Someone one said that every journey starts with a small step. The moment we step into this world, with the first breath, blink of the surrounding world we open a new chapter in our life but also those whose life would be touched by us.
There are many pathways and turns to explore, we may feel lost at times, exhausted by walking for a long time without seeing any signs, powerless. We may even forget why we have started the journey in first place or doubting that we will ever get to where we want to be.
To desperately keep moving we are blindly trying to find another path. We turn, walk, run or crawl, to move forward regardless of directions. Stopping means losing. We make sure we keep busy and occupied to proof to ourselves that we are achieving our desires.
There are times when we cannot move forward. Everything seems to be frozen and static. Everything looks pointless and without a purpose. Like a caveman we are hiding in the cave surrounded by darkness where you cannot see what is around you. This place may be scary, lonely and empty but as long as there is a fire to keep you warm there is still hope that you survive and this light will guide you in how to leave the cave and see the world once again.
We all have moments when we become cavemen in our lives. Although, these moments might look terrifying and lonelier. These are also the most treasury periods in our lives when we have the chance to connect with ourselves and see if our GPS is set into right direction.
I only realised that I was in the cave for a long period after my trip to Thailand last year.
Seeing this amazing part of the world made me leave my cave and see the light again.
Suddenly, I saw the world where people who have so little are the most generous and kindest that I have seen for a long time. They would not hesitate to share with you their last piece of bread, well in this case a bowl of rice 😊.
One of most empowering moment that completely change my perspective on many things was seeing the Kayan long necked women living in guarded villages on the northern Thai border. I sat down next to a young, beautifully dressed woman who has a temporary status to stay under “conflict refugee” status, similarly to the rest of the 500 inhabitants of the village.
Two decades ago, an intensive civil war between Karani separatists and the Burmese army caused Kayan residents to flee Myanmar. The Kayans survived and in remembrance of this day, the women wear rings to create the appearance of a long neck. However, the victory has its own prize, the Thai government refused to grant them citizenship. Without it, they are no longer free and cannot access any benefits such as healthcare or education.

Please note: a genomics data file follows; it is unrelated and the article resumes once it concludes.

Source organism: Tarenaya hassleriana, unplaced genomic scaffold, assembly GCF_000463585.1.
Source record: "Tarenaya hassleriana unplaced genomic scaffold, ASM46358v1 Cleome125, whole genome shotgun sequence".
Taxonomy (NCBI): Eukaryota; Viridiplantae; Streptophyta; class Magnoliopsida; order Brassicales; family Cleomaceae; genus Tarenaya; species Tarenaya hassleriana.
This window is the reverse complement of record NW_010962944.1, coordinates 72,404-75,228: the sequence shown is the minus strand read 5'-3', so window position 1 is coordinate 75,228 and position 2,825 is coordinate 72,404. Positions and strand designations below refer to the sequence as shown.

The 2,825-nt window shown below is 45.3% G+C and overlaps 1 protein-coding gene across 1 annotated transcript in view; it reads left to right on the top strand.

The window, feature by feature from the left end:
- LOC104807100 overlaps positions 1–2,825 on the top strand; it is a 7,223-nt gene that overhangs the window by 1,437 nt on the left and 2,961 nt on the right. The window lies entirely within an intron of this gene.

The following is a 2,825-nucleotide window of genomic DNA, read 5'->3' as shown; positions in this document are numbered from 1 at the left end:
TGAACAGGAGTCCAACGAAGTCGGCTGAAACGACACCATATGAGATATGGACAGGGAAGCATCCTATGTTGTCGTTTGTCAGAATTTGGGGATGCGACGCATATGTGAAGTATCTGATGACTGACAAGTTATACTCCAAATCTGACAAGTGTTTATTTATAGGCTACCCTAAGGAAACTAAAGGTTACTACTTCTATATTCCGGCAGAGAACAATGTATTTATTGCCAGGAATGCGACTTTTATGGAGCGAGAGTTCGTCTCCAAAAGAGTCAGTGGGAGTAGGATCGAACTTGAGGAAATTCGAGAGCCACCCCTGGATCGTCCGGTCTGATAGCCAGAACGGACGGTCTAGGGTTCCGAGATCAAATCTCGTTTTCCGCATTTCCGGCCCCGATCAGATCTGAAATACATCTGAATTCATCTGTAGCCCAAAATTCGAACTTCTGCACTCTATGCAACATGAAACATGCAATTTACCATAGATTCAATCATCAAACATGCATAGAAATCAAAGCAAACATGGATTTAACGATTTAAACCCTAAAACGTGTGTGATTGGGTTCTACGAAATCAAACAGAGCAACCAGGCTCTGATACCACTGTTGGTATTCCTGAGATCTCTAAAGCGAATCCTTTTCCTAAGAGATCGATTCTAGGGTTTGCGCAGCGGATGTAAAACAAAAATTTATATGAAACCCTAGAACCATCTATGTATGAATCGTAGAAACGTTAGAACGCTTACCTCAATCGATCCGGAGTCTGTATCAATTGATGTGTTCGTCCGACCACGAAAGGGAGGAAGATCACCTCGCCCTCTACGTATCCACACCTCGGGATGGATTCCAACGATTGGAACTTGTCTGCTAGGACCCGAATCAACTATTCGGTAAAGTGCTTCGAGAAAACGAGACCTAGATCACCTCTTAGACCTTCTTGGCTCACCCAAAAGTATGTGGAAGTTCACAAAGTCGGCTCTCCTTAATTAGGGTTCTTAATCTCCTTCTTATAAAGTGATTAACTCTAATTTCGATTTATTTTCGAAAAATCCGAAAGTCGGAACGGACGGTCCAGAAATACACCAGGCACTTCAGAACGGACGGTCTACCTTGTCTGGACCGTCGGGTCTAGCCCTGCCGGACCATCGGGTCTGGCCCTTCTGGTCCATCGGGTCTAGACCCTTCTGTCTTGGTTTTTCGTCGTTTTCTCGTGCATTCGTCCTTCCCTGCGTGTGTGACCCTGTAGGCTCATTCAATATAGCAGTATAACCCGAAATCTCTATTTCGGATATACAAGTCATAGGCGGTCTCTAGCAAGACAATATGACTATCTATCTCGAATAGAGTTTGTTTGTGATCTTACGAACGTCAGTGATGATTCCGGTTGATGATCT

Why do these women stretch their necks. Watch the video from National Geographic showing what the rings mean to Kayans
You may think they have become prisoners in their homeland, encapsulated in despair, sadness, and powerless. In fact they are nothing close to that, in their eyes I saw peace and acceptance.
We could not speak the same language but I felt that our souls are going through an unspoken dialogue. She looked so magical to me. At that moment, I knew that this woman who has never seen the world outside of this village, who has never sat down at a school desk, who has never read a book knows much more about life then me, who finished universities and travelled the world.
It has taken me a long time to see the world through the same eyes as hers. I am still not there but what I know so far is that acceptance and absence of expectations set you free.
I know what some of you may think that a lack of expectations translates to a lack of ambition, and that a lack of progress equals to allowing other people to make decision for us.
That is not what I mean, the acceptance means taking life as it is and appreciating things that we take for granted every day. Be present in every moment, when you look at someone and talk to this person, see them as a whole, listen with your open heart and senses.
Like this woman, she could read me without saying anything, she smiles when I felt that her situation is not fair. She taught me that we cannot be judgmental, we never know what is the top of the iceberg for others. Let us not judge people through our perception which only limits us to the things that we know.
Being in the village as a refugee may look hopeless but this woman made me realise that she was more free than most of the people which are a victim of modern society. She had peace and love in her heart something that can never be taken away from you by force.
If you are planning to visit please do not just be a tourist who wants to take selfies. Try to understand what they are going through, be respectful and openminded. This visit can show you the light in your cave and realise that the paths that you stubbornly follow might be moving you away from your dreams.
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